Academia at Forefront of Racist Ideals, White Supremacy
Academic ideas a pillar of racist thought
By Barry Mehler
Behind the ideas of race scientists for the past half-century, there has been money — and lots of it.
If you scratch the surface of almost any of the prominent race scientists of recent decades, you will find the same well-endowed institution: the Pioneer Fund. Established in 1937 to "improve the character of the American people" by promoting the study of eugenics and the procreation of descendants of the original white colonial stock, Pioneer has funded many of the leading Anglo-American race scientists of the last several decades.
These grant recipients have included William Shockley, Hans J. Eysenck, Arthur Jensen, Roger Pearson, Richard Lynn, J. Philippe Rushton, R. Travis Osborne, Linda Gottfredson, Robert A. Gordon, Daniel R. Vining Jr., Michael Levin and Seymour Itzkoff.
The Pioneer Fund's original endowment came from Wickliffe Draper, scion of old-stock Protestant gentry. Living in what one historian described as a "quasi-feudal manor house," Draper grew up in Hopedale, Mass., a company town built by his family. After losing a four-month union battle with the left-wing International Workers of the World, Draper became a man obsessively seeking a way to restore the old order.
Abandoned by the political mainstream after World War II, Draper turned more and more to those academics who were still dedicated to race science and eugenics — most prominently, in the early years, Henry Garrett. During the 1950s and '60s, Garrett helped distribute Pioneer grants and was one of the founders of the International Association for the Advancement of Eugenics and Ethnology (IAAEE) in 1959.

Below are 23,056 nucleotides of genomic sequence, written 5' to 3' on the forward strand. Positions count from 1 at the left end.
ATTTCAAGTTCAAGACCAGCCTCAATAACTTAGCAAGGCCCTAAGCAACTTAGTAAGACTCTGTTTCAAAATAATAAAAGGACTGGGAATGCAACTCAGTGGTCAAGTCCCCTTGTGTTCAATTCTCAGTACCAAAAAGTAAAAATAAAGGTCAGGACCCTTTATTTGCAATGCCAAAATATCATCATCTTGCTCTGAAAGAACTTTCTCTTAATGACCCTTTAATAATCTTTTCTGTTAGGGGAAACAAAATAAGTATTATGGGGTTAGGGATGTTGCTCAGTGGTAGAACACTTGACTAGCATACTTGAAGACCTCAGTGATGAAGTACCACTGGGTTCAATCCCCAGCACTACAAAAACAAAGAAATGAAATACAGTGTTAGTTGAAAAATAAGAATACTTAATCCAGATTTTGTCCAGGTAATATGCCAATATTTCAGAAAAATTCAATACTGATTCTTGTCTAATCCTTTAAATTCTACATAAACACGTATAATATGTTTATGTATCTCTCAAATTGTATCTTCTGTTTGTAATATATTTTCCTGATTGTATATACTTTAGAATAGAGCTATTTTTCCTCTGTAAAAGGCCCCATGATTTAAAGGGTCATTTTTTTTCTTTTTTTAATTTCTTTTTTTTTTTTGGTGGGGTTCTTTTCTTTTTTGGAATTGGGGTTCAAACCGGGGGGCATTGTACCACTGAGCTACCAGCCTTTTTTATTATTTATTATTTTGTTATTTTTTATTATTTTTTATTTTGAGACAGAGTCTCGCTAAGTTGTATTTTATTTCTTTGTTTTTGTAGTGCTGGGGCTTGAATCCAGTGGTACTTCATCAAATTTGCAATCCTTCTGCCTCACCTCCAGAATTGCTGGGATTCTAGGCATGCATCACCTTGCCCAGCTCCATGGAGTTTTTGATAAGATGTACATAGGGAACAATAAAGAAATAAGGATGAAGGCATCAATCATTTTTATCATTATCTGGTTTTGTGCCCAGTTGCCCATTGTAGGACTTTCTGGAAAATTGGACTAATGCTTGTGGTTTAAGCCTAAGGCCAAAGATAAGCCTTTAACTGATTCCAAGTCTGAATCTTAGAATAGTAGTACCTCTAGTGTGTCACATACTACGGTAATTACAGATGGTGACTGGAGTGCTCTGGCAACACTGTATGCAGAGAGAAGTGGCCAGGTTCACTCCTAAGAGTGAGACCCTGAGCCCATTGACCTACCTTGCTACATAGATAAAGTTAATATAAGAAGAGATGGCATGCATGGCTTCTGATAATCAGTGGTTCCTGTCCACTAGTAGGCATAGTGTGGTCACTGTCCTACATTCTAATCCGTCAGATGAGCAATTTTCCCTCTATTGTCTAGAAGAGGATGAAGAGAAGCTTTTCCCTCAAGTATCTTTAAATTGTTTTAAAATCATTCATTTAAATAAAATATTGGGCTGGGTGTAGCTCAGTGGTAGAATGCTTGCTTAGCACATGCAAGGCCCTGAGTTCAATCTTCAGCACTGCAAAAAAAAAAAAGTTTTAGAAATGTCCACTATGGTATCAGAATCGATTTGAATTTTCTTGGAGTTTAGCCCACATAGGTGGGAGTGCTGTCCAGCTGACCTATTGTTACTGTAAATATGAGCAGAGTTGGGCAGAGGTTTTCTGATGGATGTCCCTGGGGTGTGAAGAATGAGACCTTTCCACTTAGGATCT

The IAAEE brought together academic defenders of segregation in the United States and apartheid in South Africa. The Pioneer Fund also supported a variety of institutions working to legitimize race science, including the IAAEE and the journal Mankind Quarterly.
A look at Pioneer grantees is instructive.
Nobel Laureate William Shockley (1910-89), a physicist at Stanford best known for his "voluntary sterilization plan," received $188,710 between 1971 and 1978. Arthur Jensen, an educational psychologist focusing on race since 1966, got more than $1 million in Pioneer grants over three decades.
In his famous 1969 attack on Head Start — the early education program that aims to help poor children — Jensen wrote in the prestigious Harvard Education Review that the problem with black children was that they had an average IQ of only 85. No amount of social engineering could improve that performance, he claimed, adding that "eugenic foresight" was the only solution.
Roger Pearson, whose Institute for the Study of Man has been one of the top Pioneer Fund beneficiaries over the past 20 years ($870,000 from 1981 to 1996), provides the clearest indication of the extremists supported by the Fund.
Pearson came to the United States in the mid-'60s to join Willis Carto, founder of the anti-Semitic Liberty Lobby. In 1965, he became editor of Western Destiny, a magazine established by Carto and dedicated to spreading far-right ideology.
Using the pseudonym Stephan Langton, he then became editor of The New Patriot, a short-lived magazine published in 1966 and 1967 to conduct "a responsible but penetrating inquiry into every aspect of the Jewish Question." Its articles carried such titles as "Zionists and the Plot Against South Africa," "Early Jews and the Rise of Jewish Money Power" and "Swindlers of the Crematoria."
Pioneer support for all the groups linked to Pearson between 1975 and 1996 amounted to more than $1 million — nearly 10% of total Pioneer grants in that period.